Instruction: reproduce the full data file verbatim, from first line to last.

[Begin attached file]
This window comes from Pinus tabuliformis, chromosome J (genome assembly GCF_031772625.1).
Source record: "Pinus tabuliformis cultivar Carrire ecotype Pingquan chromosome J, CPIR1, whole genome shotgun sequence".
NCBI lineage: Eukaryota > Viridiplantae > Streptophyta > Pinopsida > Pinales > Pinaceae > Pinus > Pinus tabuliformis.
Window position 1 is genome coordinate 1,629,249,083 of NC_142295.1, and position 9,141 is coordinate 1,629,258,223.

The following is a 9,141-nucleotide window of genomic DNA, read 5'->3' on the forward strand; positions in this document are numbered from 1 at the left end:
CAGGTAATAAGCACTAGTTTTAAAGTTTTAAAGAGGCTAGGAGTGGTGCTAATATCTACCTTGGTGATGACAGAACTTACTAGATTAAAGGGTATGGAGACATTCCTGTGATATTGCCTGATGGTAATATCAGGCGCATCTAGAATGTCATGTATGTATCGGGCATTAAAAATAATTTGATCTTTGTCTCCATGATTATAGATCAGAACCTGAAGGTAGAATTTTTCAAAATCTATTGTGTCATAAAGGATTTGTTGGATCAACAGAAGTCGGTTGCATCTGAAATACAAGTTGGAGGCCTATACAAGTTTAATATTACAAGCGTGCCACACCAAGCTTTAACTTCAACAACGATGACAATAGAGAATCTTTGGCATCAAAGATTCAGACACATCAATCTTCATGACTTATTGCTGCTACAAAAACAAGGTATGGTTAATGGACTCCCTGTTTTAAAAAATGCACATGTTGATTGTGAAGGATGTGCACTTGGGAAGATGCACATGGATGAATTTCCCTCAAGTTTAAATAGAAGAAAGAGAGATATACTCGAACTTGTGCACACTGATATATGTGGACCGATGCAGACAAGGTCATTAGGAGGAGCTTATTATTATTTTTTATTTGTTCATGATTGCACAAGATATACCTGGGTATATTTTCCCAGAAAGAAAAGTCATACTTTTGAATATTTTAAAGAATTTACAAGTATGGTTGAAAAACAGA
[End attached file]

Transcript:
This window comes from Pinus tabuliformis, chromosome J (genome assembly GCF_031772625.1).
Source record: "Pinus tabuliformis cultivar Carrire ecotype Pingquan chromosome J, CPIR1, whole genome shotgun sequence".
NCBI lineage: Eukaryota > Viridiplantae > Streptophyta > Pinopsida > Pinales > Pinaceae > Pinus > Pinus tabuliformis.
Window position 1 is genome coordinate 1,629,249,083 of NC_142295.1, and position 9,141 is coordinate 1,629,258,223.

The following is a 9,141-nucleotide window of genomic DNA, read 5'->3' on the forward strand; positions in this document are numbered from 1 at the left end:
CAGGTAATAAGCACTAGTTTTAAAGTTTTAAAGAGGCTAGGAGTGGTGCTAATATCTACCTTGGTGATGACAGAACTTACTAGATTAAAGGGTATGGAGACATTCCTGTGATATTGCCTGATGGTAATATCAGGCGCATCTAGAATGTCATGTATGTATCGGGCATTAAAAATAATTTGATCTTTGTCTCCATGATTATAGATCAGAACCTGAAGGTAGAATTTTTCAAAATCTATTGTGTCATAAAGGATTTGTTGGATCAACAGAAGTCGGTTGCATCTGAAATACAAGTTGGAGGCCTATACAAGTTTAATATTACAAGCGTGCCACACCAAGCTTTAACTTCAACAACGATGACAATAGAGAATCTTTGGCATCAAAGATTCAGACACATCAATCTTCATGACTTATTGCTGCTACAAAAACAAGGTATGGTTAATGGACTCCCTGTTTTAAAAAATGCACATGTTGATTGTGAAGGATGTGCACTTGGGAAGATGCACATGGATGAATTTCCCTCAAGTTTAAATAGAAGAAAGAGAGATATACTCGAACTTGTGCACACTGATATATGTGGACCGATGCAGACAAGGTCATTAGGAGGAGCTTATTATTATTTTTTATTTGTTCATGATTGCACAAGATATACCTGGGTATATTTTCCCAGAAAGAAAAGTCATACTTTTGAATATTTTAAAGAATTTACAAGTATGGTTGAAAAACAGA